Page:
GatorZone.com Senior Writer
GAINESVILLE, Fla. – The morning sun was starting to bake Saturday as Gators offensive coordinator Brent Pease walked at a brisk pace toward Percy Beard Track.
Pease had spent the better part of the previous hour tending to a recruiting commitment. As soon as he finished, he noticed the clock quickly approaching another commitment he had on his calendar.
That prompted Pease and a guest to start strolling toward the site of the Florida Relays at a pace that would make Richard Simmons proud.
K-Man was about to compete in the 4x1600-meter relay, and if Pease didn’t make it on time, his three amigos would let him hear about it following Florida’s Orange & Blue Debut spring game.
A few hundred yards outside his office at The Swamp, Pease realized he had forgotten his hat and sunglasses. That sun was now heating up in a way it rarely does back in Boise, Idaho.
Oh well, no time to turn back. If Pease got sunburned on the most public day yet on his new job, the trip to see runner No. 5349 would be worth it.
“He’s been tearing it up a little since we moved here,’’ Pease said. “He’s been on spring break for a week and hasn’t run much, so I don’t know how today will go.”
Since leaving Boise State in January to replace Charlie Weis as the Gators’ offensive coordinator, Pease and his family – wife Paula, daughter Halle, and son Karsten (K-Man to family) – have had to make the necessary adjustments that cross-country moves require.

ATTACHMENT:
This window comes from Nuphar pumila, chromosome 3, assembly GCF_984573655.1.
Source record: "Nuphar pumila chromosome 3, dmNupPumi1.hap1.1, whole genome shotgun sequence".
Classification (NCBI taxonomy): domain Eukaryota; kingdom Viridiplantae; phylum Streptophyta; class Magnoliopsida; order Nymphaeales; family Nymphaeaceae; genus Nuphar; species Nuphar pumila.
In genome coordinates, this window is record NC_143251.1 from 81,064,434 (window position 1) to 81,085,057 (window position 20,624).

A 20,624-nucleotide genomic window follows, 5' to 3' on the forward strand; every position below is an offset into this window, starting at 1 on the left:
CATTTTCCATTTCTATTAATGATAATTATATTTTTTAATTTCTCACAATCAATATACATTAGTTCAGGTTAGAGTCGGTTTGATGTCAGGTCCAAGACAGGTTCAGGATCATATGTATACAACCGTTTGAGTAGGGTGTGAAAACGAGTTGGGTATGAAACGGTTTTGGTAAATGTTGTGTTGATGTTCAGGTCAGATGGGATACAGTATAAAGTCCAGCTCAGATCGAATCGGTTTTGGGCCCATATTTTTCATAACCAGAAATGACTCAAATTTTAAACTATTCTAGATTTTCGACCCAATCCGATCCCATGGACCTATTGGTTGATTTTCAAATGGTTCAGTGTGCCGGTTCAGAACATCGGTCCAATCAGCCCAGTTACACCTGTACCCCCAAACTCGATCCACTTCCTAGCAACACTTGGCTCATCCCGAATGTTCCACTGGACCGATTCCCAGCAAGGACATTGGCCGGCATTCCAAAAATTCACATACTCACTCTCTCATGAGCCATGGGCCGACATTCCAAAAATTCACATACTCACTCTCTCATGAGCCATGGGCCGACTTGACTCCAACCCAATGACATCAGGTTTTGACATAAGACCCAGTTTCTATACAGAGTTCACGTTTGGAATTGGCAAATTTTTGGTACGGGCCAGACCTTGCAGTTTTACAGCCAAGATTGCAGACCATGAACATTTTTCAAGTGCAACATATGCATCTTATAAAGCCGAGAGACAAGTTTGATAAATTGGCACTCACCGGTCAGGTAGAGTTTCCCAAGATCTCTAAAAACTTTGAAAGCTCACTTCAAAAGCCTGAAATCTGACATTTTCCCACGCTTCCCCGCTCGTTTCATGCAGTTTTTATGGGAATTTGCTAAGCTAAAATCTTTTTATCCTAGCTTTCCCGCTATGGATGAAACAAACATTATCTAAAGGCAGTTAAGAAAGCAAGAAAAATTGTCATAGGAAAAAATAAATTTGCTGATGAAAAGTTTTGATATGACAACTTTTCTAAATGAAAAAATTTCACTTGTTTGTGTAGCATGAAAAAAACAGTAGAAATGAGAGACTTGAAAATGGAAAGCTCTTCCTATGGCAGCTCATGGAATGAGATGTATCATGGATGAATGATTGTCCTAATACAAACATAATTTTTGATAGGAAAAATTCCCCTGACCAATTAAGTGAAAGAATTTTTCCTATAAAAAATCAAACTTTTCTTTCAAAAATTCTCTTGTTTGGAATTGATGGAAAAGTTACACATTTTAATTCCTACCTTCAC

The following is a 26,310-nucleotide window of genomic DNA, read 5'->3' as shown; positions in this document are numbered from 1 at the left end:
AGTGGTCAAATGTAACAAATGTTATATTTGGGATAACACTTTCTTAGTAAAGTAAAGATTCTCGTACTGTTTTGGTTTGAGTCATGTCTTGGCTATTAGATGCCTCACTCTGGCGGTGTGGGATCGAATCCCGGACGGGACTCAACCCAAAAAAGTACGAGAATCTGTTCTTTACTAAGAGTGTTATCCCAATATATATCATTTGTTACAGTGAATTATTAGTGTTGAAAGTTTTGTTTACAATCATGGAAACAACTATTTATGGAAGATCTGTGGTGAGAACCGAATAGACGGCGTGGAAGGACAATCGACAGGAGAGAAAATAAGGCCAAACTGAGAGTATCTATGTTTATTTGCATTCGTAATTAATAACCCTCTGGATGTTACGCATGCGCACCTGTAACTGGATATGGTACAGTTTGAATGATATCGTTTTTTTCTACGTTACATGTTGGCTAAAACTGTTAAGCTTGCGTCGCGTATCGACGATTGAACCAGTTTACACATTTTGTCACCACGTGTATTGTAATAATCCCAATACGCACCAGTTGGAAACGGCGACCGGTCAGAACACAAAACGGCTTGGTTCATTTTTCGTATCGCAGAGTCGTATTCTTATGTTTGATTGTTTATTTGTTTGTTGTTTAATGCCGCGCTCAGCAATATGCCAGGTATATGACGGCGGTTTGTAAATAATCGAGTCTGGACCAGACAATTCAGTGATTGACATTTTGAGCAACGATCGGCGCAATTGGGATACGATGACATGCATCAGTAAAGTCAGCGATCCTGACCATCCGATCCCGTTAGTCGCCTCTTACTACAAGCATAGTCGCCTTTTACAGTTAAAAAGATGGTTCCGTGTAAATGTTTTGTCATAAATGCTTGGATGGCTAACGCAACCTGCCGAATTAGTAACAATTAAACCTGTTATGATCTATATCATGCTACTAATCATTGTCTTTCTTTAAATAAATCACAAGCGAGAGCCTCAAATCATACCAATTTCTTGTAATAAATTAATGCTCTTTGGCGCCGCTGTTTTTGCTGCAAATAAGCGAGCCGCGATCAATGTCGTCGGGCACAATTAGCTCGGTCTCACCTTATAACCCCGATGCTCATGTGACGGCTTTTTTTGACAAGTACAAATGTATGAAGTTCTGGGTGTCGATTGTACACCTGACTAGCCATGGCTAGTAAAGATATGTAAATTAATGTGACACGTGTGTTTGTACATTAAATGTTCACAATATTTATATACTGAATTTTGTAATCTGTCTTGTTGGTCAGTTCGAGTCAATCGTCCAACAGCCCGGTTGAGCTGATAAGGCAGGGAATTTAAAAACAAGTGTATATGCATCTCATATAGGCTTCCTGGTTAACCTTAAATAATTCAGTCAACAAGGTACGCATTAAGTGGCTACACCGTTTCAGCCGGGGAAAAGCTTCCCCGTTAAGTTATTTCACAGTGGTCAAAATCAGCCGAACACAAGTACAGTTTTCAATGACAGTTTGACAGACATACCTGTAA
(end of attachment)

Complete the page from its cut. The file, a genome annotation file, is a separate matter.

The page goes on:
A new house. A new school. A new grocery store. New friends. New dentists.
Oh, and a new fan base to please.
That’s always part of the job of an offensive coordinator, often the most liked or disliked member of a football team depending on how the last quarter went.
Pease unveiled portions of Florida’s revamped offense on Saturday, giving Florida fans its first look at a pro-style attack heavy on a quick tempo, multiple shifts, rapid motion, and a downhill running game.
The offense still needs fine tuning, but if all goes well, Pease someday envisions a potent offense like the one he had a year ago at Boise State.
Pease coached a game in The Swamp almost 10 years ago when he was at Kentucky, but never one for the home team.
As AC/DC’s “Thunderstruck” blasted across the field, Pease took his spot on the sideline and pulled on his headsets.
“I was like, ‘Wow, this is a spring game,’ ’’ he said later. “I can’t wait to see 90,000 people in here.”
Pease works in the booth on game days, but with young quarterbacks Jacoby Brissett and Jeff Driskel being showcased Saturday and an offense in transition, he did his job on the field, often kneeling on one knee as plays unfolded.
A calm presence during a pregame meeting in the locker room with the quarterbacks, Pease’s intensity showed once kickoff arrived.
With the game still scoreless in the second quarter, Pease was ready for something to happen as Driskel led the Blue team into Orange territory.
When a play appeared ready to break down, Pease fired instructions into the headset.
“We need an X [receiver] in there,’’ he shouted. “Get him on the ball!”
The Gators had to take a timeout, much to Pease’s chagrin.
His mood did a reverse later in the still-scoreless first half with Brissett guiding the Orange team inside the Blue’s 5-yard line.
After calling the play in from the sideline, Pease’s thoughts poured over the headset as the play developed.
“He’s good … there it is … all he has to do is get an inside guy to bite … there it is.”